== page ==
The spatial extent of the deceleration observed after the initial increase in flow (Table 3) suggests a rapid evolution of the subglacial system from an inefficient distributed drainage system into an efficient one. The observed rapid return to winter velocities halfway through the melt season before peak discharge was reached (Fig. 7) supports this hypothesis and indicates that the direct correlation between melt and velocity is short-lived. Previous work suggests that in high-melt years the subglacial hydrology evolves to an efficient channelized state with such rapidity that marginal ice flux is actually reduced in comparison to low-melt years (Sundal and others, 2011). Although rapid deceleration is observed for both years in the lower zone, the results here do not support this pattern. We identified that although the magnitude of the speed-up across the entire transect was similar in both years, accelerated flow persisted for a longer period in 2010 compared to 2009 (Fig. 7). This difference indicates that, in general, the extent and magnitude of melt-induced accelerated flow and therefore the calculated contribution to annual ice flux is greater during a high melt year (2010) than in a comparatively low melt year (2009) (Fig. 5; Table 2). Furthermore, the melt season of 2010 persisted 42% (53 days) longer than 2009; however, the time taken to return to winter velocities is not proportional to this, with only a slight extension in the upper zone (Table 2). This illustrates that despite the differences between the years, the magnitude and extent of accelerated flow over the entire transect during 2010 is not directly proportional to bulk meltwater runoff and discharge (Fig. 7), indicating that the relationship between meltwater availability and accelerated ice flow is short-lived and nonlinear. Numerical modeling studies have identified a dynamic switching threshold between subglacial drainage modes (Schoof, 2010), with subsequent effect on ice surface velocities, recorded in previous work to be ∼1.4 cm d−1 (Sundal and others, 2011). Here we have presented evidence of continued accelerated ice flow during periods of melt supply well in excess of this value (Figs 5 and 7), illustrating the complexities of attempting to use simple relationships that fail to take into account the seasonal evolution of the drainage system.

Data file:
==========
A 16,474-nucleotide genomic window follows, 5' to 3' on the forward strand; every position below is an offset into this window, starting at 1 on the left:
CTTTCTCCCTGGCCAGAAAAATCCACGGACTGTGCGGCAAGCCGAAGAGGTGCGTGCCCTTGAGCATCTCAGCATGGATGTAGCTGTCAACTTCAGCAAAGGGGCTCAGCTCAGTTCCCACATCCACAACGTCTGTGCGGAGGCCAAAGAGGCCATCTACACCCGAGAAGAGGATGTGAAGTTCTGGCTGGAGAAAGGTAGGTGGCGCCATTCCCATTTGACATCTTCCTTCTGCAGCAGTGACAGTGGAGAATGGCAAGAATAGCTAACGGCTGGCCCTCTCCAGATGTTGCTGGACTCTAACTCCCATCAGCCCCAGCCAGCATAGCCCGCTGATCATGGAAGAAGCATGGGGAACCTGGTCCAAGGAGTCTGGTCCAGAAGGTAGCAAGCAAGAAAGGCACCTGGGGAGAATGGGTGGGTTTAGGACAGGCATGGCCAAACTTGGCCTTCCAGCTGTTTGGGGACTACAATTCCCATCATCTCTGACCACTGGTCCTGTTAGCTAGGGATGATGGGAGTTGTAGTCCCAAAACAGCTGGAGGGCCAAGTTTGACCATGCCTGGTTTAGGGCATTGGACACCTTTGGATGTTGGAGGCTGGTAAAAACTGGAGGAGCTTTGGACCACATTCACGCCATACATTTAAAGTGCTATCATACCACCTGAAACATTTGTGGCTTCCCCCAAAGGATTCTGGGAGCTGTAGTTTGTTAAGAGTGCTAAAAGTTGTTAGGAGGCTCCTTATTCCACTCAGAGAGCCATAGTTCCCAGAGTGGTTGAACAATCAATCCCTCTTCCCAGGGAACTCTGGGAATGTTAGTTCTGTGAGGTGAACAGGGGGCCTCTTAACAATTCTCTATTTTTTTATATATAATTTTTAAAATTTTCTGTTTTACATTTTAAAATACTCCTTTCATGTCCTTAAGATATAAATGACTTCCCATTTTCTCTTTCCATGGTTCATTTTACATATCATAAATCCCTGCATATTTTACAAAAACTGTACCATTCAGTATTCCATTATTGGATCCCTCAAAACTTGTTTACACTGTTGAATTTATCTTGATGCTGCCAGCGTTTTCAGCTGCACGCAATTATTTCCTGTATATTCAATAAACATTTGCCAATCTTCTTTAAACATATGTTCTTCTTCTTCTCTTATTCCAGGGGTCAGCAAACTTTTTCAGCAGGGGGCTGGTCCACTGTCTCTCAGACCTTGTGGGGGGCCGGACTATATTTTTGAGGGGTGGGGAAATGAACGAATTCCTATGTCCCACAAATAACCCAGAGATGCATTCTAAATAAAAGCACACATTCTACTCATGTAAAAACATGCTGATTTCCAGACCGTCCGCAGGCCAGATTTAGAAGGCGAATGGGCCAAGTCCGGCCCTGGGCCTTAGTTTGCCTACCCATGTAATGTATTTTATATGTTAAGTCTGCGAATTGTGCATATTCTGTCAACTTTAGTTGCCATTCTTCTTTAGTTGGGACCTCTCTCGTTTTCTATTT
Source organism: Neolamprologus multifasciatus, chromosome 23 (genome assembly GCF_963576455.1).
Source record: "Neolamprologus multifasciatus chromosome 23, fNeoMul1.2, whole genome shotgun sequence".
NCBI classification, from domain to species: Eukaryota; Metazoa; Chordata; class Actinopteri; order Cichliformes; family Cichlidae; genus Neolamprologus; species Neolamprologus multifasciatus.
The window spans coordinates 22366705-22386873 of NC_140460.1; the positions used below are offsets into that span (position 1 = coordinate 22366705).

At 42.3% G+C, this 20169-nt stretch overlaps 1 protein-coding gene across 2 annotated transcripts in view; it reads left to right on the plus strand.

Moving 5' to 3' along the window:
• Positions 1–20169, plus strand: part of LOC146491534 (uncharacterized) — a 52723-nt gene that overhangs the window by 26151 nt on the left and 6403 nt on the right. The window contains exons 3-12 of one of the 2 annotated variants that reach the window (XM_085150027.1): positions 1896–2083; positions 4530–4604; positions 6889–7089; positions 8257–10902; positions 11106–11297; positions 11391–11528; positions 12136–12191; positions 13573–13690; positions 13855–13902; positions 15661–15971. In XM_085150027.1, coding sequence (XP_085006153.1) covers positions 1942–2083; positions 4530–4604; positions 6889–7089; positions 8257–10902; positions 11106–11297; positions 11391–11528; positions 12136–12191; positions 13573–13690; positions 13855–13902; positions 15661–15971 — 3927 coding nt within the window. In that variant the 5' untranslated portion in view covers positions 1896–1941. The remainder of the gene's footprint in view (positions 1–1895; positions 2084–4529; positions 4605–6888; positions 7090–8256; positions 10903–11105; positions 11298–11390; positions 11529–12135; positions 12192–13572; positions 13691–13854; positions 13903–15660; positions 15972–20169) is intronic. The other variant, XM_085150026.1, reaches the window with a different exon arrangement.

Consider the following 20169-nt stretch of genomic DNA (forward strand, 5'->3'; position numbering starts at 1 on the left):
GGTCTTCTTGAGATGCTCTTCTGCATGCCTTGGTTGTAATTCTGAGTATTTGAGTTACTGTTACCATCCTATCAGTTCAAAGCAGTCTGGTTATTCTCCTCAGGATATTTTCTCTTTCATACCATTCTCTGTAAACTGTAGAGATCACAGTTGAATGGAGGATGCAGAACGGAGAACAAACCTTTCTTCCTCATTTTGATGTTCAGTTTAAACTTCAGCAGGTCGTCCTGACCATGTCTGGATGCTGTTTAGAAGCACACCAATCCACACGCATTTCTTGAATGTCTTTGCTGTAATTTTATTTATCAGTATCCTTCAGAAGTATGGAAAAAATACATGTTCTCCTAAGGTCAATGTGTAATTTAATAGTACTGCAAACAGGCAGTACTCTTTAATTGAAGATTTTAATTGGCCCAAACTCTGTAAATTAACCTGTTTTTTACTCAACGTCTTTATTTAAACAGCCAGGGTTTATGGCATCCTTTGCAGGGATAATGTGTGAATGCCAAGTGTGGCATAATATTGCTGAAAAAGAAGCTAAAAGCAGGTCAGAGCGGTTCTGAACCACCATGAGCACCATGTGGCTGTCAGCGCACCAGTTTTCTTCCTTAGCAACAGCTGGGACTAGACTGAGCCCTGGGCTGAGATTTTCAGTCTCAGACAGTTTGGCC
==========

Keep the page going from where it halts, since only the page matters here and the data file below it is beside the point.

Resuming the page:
Table 3. Summary of areal extent of ice flow greater or less than the winter mean. Date format is day/month/year